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Italian Soccer Subject of New Match-Fixing Allegations

NAPLES, ITALY - NOVEMBER 23:  Referee Paolo Silvio Mazzoleni during the Serie A match between SSC Napoli and Parma FC at Stadio San Paolo on November 23, 2013 in Naples, Italy.  (Photo by Giuseppe Bellini/Getty Images)
Giuseppe Bellini/Getty Images
Rob GoldbergFeatured ColumnistFebruary 7, 2014

After a strange result in the Coppa Sicilia match between Borgata Terrenove and Bagheria, the Italian football federation is looking into a possible match-fixing scandal.

Borgata Terrenove defeated their rivals 14-3, but the crazy part involved Bagheria scoring eight own goals in the final 10 minutes. Unsurprisingly, this has led to a probe by the governing body, according to Don Mackay of the Daily Mirror.

Mackay quotes the FIGC's regional president Sandro Morgana who discussed the issue, "I will personally inform our prosecutors about this and they will look into the case and establish which sanctions should apply."

Giovanni Cammarata, the coach of the winning side, explained, "I can guarantee there was no agreement between us and Bagheria. I can't try to understand a motive for these eight own goals. It has nothing to do with football and I hope the FIGC investigates."

These two clubs are among the lower-level squads in Italy, each competing in the Prima Categoria. This is the eighth-flight league in the country filled with numerous groups and regions competing to be the best.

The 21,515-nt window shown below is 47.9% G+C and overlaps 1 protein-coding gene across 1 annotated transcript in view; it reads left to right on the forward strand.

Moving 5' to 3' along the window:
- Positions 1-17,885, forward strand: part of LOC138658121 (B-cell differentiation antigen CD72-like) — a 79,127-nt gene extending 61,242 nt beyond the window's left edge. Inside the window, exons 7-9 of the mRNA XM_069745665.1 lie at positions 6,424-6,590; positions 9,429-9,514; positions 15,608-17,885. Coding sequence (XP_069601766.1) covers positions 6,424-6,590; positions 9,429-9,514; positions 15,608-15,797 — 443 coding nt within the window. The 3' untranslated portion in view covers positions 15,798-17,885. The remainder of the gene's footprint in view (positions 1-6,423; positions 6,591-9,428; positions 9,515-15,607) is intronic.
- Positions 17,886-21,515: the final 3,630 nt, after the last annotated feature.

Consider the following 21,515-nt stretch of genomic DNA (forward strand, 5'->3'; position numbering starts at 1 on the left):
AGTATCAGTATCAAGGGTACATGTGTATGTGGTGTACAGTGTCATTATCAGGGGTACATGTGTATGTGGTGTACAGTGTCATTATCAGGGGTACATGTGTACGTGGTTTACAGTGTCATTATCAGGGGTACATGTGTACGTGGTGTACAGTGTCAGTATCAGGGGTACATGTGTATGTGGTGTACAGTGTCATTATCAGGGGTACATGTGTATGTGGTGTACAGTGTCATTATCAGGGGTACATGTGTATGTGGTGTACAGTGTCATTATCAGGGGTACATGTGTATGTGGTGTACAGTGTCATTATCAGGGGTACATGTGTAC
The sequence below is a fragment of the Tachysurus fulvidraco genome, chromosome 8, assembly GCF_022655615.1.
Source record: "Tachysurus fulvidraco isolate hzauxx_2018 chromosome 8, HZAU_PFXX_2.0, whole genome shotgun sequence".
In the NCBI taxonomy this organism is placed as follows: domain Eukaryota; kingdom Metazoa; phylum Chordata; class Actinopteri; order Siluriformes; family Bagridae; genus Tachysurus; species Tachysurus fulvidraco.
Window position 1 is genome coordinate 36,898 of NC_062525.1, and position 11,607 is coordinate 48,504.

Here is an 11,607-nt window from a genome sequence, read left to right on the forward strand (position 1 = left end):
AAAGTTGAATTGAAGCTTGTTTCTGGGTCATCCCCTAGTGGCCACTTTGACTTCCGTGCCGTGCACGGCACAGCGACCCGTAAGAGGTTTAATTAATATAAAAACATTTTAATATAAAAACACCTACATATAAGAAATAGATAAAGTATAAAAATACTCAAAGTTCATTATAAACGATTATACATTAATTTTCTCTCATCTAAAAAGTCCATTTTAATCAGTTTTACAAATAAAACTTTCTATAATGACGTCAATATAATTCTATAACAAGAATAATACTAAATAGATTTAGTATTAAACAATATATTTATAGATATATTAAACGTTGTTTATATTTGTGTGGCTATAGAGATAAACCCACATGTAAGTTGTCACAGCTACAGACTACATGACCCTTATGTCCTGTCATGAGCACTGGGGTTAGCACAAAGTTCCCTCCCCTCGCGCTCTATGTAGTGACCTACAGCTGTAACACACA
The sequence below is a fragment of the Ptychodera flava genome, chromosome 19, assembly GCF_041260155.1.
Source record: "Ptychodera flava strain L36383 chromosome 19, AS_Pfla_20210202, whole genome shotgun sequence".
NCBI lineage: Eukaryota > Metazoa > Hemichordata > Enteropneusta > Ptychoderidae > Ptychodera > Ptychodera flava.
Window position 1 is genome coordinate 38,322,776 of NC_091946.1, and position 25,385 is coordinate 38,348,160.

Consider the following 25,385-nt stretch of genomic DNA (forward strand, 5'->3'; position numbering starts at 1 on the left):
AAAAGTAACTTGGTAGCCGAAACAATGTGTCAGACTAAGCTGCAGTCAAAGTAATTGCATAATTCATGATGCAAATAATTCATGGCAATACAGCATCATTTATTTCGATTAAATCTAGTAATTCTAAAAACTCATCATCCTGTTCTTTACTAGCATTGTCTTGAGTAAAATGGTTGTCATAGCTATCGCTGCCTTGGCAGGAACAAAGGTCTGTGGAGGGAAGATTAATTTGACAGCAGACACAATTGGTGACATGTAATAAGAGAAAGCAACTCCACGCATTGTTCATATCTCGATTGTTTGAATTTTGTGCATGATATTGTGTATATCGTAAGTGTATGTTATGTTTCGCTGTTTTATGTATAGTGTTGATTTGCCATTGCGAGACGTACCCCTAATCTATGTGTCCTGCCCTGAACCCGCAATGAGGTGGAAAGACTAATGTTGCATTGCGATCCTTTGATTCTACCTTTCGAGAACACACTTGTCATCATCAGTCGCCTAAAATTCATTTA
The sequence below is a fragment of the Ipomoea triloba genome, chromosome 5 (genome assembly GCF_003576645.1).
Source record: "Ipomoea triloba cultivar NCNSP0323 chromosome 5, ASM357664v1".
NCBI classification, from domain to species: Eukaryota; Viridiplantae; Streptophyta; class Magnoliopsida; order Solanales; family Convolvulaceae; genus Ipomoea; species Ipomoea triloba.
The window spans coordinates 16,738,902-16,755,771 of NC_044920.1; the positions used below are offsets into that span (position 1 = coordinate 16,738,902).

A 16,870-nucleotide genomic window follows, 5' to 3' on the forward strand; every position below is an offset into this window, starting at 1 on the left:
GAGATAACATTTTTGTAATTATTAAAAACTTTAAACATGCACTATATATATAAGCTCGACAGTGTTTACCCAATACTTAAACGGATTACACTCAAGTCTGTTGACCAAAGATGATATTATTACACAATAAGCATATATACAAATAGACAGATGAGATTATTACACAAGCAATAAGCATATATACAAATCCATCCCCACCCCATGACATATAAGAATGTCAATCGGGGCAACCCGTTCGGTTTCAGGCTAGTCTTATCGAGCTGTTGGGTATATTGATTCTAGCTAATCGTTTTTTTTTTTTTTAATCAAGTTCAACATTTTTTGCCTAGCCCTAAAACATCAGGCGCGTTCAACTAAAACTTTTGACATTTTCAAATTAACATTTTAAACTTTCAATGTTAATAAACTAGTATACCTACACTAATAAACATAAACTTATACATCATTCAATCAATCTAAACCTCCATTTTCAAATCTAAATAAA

With this 14-3 result, Terrenove advanced to the next stage over Partinicaudace, who was also in the three-team group.

This is not the first allegation of match fixing to be involved in Italian football. In December, former AC Milan star Gennaro Gattuso was accused of criminal conspiracy and sports fraud in an incident involving multiple arrests, according to The Guardian.

Of course, Theo van Seggelen of FIFPro points out that it is not always on the players:

He was referencing a recent scandal in Malaysia that also featured match fixing, but it applies to other situations.

With this Italian case, the FIGC should investigate the whole situation to make sure all sporting events remain clean and legitimate. 

 

Follow Rob Goldberg on Twitter for the latest breaking news and analysis.

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